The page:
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The U.S. Army Professional Writing Collection draws from a variety of professional journals that focus on relevant issues affecting The Army. The views expressed are those of the author and do not represent the official position of the Army. This micro-site seeks to stimulate innovative thinking about the challenges that may face tomorrow's Army. It is further intended that the articles featured on this site cause reflection, increased dialogue within the Army Community, and in the best case, action by Soldiers. Updated monthly, these articles are written by Soldiers, civilians, academics, and other subject matter experts. Links to various Army publications, Department of Defense journals and selected non-governmental defense-related publications are also provided on this site.

Nation-Building: A Joint Enterprise

Nation-Building: A Joint EnterpriseIntellectuals argue that wars are won or lost by nations and not by militaries. The military does, however, make a significant contribution to any eventual outcome of a conflict. Many observers believe the military is responsible for the final outcome of any conflict despite a multitude of related factors. For example, there are those who contend that America lost the war in Vietnam even though, from a tactical standpoint, the Army did not lose a battle. Many blamed this loss on the lack of a coordinated national strategy, but continue to hold the military accountable for failing to develop a winning strategy. Similarly, in Iraq, many claim the war is being lost and blame the leadership of the Department of Defense for any number of strategic errors. This harkens back to the issue that the military is accountable to fight and win America's wars. Others question why the military needs to support such missions as nation-building. The fact of the matter is the military as an element of national power is employed to protect the United States' national interests.

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Strategic Communication

Strategic CommunicationThe late Colonel Harry Summers liked to tell a tale familiar to many who served in Vietnam. In April 1975, after the war was over, the colonel was in a delegation dispatched to Hanoi. In the airport, he got into a conversation with a North Vietnamese colonel named Tu who spoke some English and, as soldiers do, they began to talk shop. After a while, Colonel Summers said: "You know, you never defeated us on the battlefield." Colonel Tu thought about that for a minute, then replied: "That may be so. But it is also irrelevant." If that conversation were to be held in today's vocabulary, it would go something like this. Colonel Summers: "You know, you never defeated us in a kinetic engagement on the battlefield." Colonel Tu: "That may be so. It is also irrelevant because we won the battle of strategic communication--and therefore the war." For five years, Americans have been struggling to comprehend strategic communication. They have lamented the seeming failure of their government to persuade the Islamic world of America's good intentions while Osama bin Laden and al Qaeda operate in the best fashion of Madison Avenue.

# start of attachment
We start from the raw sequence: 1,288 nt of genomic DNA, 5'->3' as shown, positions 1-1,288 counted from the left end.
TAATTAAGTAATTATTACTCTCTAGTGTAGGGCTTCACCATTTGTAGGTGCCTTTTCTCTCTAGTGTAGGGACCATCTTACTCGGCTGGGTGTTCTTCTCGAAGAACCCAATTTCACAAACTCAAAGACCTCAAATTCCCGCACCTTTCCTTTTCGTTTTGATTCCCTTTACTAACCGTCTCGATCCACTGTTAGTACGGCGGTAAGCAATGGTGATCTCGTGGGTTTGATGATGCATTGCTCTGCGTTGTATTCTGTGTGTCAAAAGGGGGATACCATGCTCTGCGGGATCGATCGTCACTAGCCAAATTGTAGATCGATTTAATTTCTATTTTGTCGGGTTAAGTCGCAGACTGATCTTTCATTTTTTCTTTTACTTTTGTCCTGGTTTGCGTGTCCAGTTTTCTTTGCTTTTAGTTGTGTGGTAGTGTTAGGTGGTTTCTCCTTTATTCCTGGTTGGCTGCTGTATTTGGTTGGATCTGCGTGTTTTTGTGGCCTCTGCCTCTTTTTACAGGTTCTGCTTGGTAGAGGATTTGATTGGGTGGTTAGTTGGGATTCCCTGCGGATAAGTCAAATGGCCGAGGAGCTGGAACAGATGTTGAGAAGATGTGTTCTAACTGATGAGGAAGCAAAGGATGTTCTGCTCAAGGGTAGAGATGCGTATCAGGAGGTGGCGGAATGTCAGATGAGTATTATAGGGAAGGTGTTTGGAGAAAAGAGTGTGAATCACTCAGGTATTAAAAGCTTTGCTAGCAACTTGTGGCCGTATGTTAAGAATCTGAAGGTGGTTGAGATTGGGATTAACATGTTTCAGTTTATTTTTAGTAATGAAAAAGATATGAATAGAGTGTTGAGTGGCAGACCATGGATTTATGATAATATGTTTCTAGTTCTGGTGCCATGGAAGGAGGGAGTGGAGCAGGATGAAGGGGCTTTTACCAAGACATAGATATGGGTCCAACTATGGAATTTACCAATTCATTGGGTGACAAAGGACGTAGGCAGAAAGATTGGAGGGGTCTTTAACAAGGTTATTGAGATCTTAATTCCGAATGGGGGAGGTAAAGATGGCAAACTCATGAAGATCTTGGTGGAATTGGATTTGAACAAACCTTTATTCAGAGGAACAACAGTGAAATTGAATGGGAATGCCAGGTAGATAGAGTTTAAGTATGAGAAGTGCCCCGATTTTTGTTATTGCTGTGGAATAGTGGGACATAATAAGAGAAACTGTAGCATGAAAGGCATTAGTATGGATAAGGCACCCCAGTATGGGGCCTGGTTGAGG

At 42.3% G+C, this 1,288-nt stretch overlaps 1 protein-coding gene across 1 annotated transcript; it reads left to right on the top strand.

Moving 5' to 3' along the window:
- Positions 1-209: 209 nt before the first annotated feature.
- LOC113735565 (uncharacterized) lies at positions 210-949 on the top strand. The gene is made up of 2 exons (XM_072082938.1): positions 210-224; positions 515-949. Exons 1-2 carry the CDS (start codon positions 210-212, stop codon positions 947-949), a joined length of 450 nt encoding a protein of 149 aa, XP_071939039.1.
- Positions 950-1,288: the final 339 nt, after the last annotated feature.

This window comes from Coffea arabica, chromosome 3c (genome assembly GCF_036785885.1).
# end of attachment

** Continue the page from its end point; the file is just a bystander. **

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Responding to a Nuclear Iran

Responding to a Nuclear IranWhat should American foreign policy be if current efforts to discourage Iran from developing nuclear weapons fail? Despite the recent resumption of high-level contacts between Iran and the International Atomic Energy Agency, and the potential for stronger action by the United Nations Security Council, an Iranian nuclear weapon remains a distinct possibility. The current debate regarding US policy toward Iran revolves around the relative merits of a preventive military strike, including the possibility of seeking regime change in Tehran, versus a policy that focuses on diplomacy and economic sanctions to dissuade Iran from pursuing a nuclear bomb. This debate, however, risks prematurely foreclosing discussions regarding a wide-range of foreign policy options should diplomacy and sanctions fail to persuade Tehran to limit its nuclear ambitions. The choices America would face if Iran developed nuclear weapons are not simply between preventive military action and doing nothing. The calculations America would face are not between the costs of action versus the costs of inaction. A nuclear-armed Iran will certainly pose a number of challenges for the United States. Those challenges, however, can be met through an active policy of deterrence, containment, engagement, and the reassurance of America's allies in the region.


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Propaganda: Can a Word Decide a War?

Propaganda: Can a Word Decide a War?Two years ago, the Lincoln Group, a government contractor, sold unattributed pro-United States stories to Iraqi newspapers in an effort to win the war of ideas and counter negative images of the U.S.-led coalition. The mainstream American press, members of Congress, and other government leaders immediately and loudly condemned these actions as "propaganda" and contrary to the democratic ideals of a free press. A Pentagon investigation, however, found that no laws were broken or policies violated. Nor was the term "propaganda" ever used by the Lincoln Group or U.S. military in its efforts to apply the information element of power in a war in which the center of gravity (in Clausewitzian terms) is defined as "extremist ideology." Which begs the question: How do you fight a battle of ideas with one hand tied behind your back? The ways and means of winning that battle are both informed and ultimately restricted by an innate U.S. culture that struggles with democratic ideals seemingly at odds with the use of information to win over hearts and minds even while the enemy maintains no such inhibitions.


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